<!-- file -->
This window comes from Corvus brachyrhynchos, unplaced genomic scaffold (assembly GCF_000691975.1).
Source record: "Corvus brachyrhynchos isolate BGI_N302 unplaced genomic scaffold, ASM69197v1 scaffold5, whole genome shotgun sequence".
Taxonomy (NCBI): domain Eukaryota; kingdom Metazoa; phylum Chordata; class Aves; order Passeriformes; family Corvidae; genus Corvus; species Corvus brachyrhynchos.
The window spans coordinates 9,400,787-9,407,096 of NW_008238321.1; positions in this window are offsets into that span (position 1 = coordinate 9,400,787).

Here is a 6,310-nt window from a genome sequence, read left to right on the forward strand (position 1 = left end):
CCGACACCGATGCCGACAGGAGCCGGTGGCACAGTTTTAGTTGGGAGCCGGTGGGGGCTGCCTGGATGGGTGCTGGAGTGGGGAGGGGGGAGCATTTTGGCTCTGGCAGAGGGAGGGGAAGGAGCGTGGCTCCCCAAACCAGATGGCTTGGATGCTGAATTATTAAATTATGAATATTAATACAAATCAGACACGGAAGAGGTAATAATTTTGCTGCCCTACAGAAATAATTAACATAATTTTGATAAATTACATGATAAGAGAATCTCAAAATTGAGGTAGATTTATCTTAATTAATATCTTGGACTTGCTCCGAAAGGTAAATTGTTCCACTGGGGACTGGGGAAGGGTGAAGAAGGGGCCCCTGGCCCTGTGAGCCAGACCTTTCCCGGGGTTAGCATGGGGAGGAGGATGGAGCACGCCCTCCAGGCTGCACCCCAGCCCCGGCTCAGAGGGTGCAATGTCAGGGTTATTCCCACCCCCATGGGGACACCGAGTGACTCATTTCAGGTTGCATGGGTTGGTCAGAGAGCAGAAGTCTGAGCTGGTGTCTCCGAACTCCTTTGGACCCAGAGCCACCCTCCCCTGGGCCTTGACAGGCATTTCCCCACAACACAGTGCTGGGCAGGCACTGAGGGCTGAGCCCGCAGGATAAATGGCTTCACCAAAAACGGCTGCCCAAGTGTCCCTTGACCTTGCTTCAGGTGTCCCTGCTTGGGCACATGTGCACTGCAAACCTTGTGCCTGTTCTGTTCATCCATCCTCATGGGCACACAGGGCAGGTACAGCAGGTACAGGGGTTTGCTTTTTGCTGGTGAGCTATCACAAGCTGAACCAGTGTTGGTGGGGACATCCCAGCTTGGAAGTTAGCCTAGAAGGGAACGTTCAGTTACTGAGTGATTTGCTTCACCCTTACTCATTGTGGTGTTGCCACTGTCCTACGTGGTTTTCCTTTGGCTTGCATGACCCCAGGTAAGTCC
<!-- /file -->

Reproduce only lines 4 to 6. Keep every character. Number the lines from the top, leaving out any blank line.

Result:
The window spans coordinates 9,400,787-9,407,096 of NW_008238321.1; positions in this window are offsets into that span (position 1 = coordinate 9,400,787).

Here is a 6,310-nt window from a genome sequence, read left to right on the forward strand (position 1 = left end):
CCGACACCGATGCCGACAGGAGCCGGTGGCACAGTTTTAGTTGGGAGCCGGTGGGGGCTGCCTGGATGGGTGCTGGAGTGGGGAGGGGGGAGCATTTTGGCTCTGGCAGAGGGAGGGGAAGGAGCGTGGCTCCCCAAACCAGATGGCTTGGATGCTGAATTATTAAATTATGAATATTAATACAAATCAGACACGGAAGAGGTAATAATTTTGCTGCCCTACAGAAATAATTAACATAATTTTGATAAATTACATGATAAGAGAATCTCAAAATTGAGGTAGATTTATCTTAATTAATATCTTGGACTTGCTCCGAAAGGTAAATTGTTCCACTGGGGACTGGGGAAGGGTGAAGAAGGGGCCCCTGGCCCTGTGAGCCAGACCTTTCCCGGGGTTAGCATGGGGAGGAGGATGGAGCACGCCCTCCAGGCTGCACCCCAGCCCCGGCTCAGAGGGTGCAATGTCAGGGTTATTCCCACCCCCATGGGGACACCGAGTGACTCATTTCAGGTTGCATGGGTTGGTCAGAGAGCAGAAGTCTGAGCTGGTGTCTCCGAACTCCTTTGGACCCAGAGCCACCCTCCCCTGGGCCTTGACAGGCATTTCCCCACAACACAGTGCTGGGCAGGCACTGAGGGCTGAGCCCGCAGGATAAATGGCTTCACCAAAAACGGCTGCCCAAGTGTCCCTTGACCTTGCTTCAGGTGTCCCTGCTTGGGCACATGTGCACTGCAAACCTTGTGCCTGTTCTGTTCATCCATCCTCATGGGCACACAGGGCAGGTACAGCAGGTACAGGGGTTTGCTTTTTGCTGGTGAGCTATCACAAGCTGAACCAGTGTTGGTGGGGACATCCCAGCTTGGAAGTTAGCCTAGAAGGGAACGTTCAGTTACTGAGTGATTTGCTTCACCCTTACTCATTGTGGTGTTGCCACTGTCCTACGTGGTTTTCCTTTGGCTTGCATGACCCCAGGTAAGTCC